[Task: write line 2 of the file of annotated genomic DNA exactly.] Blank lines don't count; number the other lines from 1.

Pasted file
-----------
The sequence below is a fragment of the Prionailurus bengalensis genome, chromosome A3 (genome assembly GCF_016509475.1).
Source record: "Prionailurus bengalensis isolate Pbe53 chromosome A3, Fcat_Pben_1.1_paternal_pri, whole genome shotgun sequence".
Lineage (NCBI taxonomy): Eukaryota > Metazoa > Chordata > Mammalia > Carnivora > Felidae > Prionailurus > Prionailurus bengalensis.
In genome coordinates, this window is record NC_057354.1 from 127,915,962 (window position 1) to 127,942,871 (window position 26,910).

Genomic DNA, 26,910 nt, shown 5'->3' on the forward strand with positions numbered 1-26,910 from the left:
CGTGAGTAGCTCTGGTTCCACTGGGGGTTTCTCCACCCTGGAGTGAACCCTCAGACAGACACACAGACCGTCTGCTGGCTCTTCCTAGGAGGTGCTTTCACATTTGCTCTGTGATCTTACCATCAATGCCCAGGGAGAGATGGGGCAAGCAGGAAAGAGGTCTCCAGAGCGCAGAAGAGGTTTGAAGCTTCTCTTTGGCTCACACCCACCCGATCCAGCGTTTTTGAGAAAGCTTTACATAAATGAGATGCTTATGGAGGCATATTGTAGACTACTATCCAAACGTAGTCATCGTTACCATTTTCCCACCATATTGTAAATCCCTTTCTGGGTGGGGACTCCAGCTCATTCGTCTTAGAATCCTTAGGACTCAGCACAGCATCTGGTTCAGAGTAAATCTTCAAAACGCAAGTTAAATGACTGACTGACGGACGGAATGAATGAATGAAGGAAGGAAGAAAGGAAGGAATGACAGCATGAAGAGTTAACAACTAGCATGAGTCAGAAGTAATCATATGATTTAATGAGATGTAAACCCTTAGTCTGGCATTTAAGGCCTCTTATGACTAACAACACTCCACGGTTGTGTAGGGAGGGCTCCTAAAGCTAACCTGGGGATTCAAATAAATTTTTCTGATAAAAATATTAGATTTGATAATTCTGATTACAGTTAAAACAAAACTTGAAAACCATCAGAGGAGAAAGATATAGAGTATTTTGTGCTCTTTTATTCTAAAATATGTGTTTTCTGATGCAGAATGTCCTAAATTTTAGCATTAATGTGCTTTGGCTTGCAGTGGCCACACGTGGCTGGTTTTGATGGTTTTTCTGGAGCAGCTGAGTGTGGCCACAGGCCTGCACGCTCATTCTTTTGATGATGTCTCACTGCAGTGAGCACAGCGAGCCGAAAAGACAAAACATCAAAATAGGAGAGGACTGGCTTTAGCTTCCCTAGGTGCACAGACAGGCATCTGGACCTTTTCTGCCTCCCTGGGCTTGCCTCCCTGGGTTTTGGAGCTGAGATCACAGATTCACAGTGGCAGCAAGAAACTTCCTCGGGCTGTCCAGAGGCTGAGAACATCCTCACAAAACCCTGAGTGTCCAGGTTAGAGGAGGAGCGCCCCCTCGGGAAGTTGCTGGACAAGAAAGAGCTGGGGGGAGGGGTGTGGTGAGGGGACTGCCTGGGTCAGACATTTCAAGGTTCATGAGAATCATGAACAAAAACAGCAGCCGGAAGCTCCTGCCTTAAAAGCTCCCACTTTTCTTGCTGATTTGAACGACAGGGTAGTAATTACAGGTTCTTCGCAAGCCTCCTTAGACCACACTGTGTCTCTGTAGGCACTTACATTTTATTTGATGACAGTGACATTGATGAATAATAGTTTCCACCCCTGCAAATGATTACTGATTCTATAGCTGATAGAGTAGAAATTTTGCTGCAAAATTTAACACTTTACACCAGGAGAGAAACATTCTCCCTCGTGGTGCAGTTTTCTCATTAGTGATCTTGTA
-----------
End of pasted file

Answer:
Source record: "Prionailurus bengalensis isolate Pbe53 chromosome A3, Fcat_Pben_1.1_paternal_pri, whole genome shotgun sequence".